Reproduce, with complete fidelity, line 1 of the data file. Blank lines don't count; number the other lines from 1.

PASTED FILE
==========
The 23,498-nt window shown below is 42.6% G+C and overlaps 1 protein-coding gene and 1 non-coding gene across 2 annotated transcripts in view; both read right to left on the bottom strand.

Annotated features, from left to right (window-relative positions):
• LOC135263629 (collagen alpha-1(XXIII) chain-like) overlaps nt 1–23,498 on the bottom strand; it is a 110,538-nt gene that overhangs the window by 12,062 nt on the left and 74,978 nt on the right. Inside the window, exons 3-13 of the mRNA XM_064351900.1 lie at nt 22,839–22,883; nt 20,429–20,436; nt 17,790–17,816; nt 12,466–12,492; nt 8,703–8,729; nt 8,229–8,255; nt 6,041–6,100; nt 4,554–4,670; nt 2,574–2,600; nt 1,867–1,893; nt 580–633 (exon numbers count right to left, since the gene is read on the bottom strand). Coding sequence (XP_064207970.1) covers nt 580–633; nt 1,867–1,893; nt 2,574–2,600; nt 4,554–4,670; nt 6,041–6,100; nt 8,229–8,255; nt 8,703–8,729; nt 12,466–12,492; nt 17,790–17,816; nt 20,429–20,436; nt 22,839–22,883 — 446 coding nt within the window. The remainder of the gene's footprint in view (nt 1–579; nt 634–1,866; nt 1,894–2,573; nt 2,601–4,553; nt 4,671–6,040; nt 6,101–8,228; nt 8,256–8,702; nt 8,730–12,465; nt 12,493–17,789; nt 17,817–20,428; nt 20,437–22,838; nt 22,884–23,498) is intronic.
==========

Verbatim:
The 23,498-nt window shown below is 42.6% G+C and overlaps 1 protein-coding gene and 1 non-coding gene across 2 annotated transcripts in view; both read right to left on the bottom strand.